Beirut on fire

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The stand-off in Beirut between the shaky, western-backed government and an opposition spearheaded by Hizbollah, the Shia Islamist group backed by Iran, has taken an alarming turn. Lebanon may finally be committing suicide as a nation.

Hizbollah overran west Beirut on Friday in a devastating show of force that left the Sunni-led coalition of Fuad Siniora reeling.

There seem to be no limits to the depths into which Lebanon’s politicians can dig a country they treat as booty or an arena for proxy war. Their struggle for power is now fatally tied to the visceral contest between Sunni and Shia Muslims that was uncorked across the region by the US-led invasion of Iraq.

Lebanon, it is true, never really resolved the infinitely sub-plotted conflict between its 17 sects that plunged the country into the 1975-90 civil war and left it under Syrian and Israeli occupation. Rafiq Hariri, the late prime minister, reconstructed Beirut but failed to remould Lebanon’s confessional politics into a national project.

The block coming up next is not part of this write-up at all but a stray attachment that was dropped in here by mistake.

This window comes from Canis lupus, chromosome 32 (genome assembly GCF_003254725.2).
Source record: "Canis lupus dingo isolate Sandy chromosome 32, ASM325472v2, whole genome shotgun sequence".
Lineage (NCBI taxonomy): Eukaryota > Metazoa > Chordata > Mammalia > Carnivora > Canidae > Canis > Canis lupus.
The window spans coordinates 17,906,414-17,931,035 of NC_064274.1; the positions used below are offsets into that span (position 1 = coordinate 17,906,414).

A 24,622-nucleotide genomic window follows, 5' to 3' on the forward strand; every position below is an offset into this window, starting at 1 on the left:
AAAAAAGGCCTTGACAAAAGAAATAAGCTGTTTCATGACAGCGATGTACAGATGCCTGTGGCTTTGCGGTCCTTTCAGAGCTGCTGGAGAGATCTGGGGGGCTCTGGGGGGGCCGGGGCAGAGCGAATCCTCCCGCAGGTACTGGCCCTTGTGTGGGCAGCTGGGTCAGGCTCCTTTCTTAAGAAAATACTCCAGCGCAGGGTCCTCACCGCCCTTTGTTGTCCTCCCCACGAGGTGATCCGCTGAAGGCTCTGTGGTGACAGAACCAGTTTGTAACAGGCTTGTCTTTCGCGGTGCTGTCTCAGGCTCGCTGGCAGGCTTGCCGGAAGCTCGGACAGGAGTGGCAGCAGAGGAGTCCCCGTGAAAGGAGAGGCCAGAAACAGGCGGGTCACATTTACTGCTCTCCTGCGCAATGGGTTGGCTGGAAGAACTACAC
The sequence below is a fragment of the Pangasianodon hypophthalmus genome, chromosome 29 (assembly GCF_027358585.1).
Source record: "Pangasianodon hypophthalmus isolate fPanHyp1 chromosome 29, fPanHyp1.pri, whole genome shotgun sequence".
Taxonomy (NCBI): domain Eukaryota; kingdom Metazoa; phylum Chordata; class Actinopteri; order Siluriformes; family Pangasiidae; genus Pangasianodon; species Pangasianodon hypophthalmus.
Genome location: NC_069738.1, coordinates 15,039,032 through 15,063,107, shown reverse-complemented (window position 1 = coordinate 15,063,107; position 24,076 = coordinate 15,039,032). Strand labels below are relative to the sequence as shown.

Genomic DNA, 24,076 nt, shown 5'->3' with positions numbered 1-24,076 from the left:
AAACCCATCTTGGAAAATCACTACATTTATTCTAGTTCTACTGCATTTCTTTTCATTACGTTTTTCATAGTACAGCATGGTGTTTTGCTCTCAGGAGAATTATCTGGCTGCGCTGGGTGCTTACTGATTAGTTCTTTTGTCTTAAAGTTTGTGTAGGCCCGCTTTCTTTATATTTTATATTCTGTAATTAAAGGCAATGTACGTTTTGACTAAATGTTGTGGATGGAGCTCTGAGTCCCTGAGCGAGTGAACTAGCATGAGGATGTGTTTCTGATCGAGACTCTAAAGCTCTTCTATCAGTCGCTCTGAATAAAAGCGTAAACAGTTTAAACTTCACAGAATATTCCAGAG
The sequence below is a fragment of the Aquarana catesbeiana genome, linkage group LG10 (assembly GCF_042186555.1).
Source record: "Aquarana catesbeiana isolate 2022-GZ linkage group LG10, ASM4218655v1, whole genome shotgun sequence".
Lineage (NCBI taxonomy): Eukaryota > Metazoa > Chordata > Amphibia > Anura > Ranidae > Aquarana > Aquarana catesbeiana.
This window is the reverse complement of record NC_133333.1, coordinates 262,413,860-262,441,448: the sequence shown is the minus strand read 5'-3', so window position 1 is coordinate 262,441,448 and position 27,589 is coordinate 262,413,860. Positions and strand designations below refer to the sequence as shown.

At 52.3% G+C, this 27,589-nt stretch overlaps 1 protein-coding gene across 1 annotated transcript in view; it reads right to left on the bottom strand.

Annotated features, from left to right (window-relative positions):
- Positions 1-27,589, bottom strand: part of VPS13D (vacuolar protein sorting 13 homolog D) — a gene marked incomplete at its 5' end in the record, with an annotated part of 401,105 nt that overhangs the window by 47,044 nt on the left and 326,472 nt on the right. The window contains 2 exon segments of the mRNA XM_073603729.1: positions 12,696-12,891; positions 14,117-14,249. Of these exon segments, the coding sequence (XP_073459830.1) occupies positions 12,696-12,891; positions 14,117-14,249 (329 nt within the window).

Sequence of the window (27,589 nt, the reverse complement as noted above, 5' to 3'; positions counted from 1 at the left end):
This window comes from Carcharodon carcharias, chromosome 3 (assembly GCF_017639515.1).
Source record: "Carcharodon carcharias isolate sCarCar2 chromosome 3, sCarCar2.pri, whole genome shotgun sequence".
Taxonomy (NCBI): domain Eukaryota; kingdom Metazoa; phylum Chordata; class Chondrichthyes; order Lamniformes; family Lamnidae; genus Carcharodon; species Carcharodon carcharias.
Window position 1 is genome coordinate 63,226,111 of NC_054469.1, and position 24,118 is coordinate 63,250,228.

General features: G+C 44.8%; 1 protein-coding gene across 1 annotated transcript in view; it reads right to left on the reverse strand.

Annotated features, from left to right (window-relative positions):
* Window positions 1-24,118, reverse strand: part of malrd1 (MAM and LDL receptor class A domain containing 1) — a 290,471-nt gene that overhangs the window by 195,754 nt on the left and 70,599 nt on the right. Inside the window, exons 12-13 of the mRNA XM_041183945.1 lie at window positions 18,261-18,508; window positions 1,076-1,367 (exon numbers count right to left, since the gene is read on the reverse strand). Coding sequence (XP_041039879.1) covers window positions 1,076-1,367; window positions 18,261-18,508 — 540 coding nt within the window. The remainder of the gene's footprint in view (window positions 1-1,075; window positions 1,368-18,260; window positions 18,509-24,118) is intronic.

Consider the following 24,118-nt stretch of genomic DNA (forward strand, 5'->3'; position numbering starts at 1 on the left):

His 2005 assassination, almost certainly by Syria and its local agents, led to the departure of Syrian troops but triggered a bitter struggle for power. The rise of the majority Shia in Iraq – horrifying Sunni Arab leaders who see them as Shia Iran’s proxies – and Israel’s failed war against Hizbollah in 2006, have raised the stakes in Lebanon. Once more it is hostage to regional powers and their local clients.

Hizbollah, its prestige enhanced after it stood its ground against Israel’s 2006 onslaught, laid siege to Mr Siniora’s government and Lebanon’s institutions. Parliament has not met for 18 months; there has been no president for six months.

Mr Siniora is a technocrat and Saad Hariri, his main supporter in parliament, is a novice thrust into politics by the murder of his father. It shows. Fighting flared after the government said it would close Hizbollah’s secure telephone network – central to its military infrastructure – and fired the Shia officer in charge of security at Beirut airport.

With the army reluctant to risk repeating its civil war split on sectarian lines, Mr Siniora has no means to carry out this threat. Hizbollah is certainly a state-within-the-state – the latest of many in Lebanon’s history. But the government overplayed a weak hand.

Hassan Nasrallah, Hizbollah’s charismatic chief, called the move a declaration of war. Hizbollah and Iran have lost faith in their Syrian ally (and arms conduit) after the murder in Damascus of a top commander. The group will not give up its logistics or access to the airport.

The government will probably have to back down. That will only postpone the problem of who rules Lebanon: and may suck in regional players like Sunni Saudi Arabia, Shia Iran and, once more, Israel. Lebanon’s history is all about postponing problems – one reason it risks its future as a nation.

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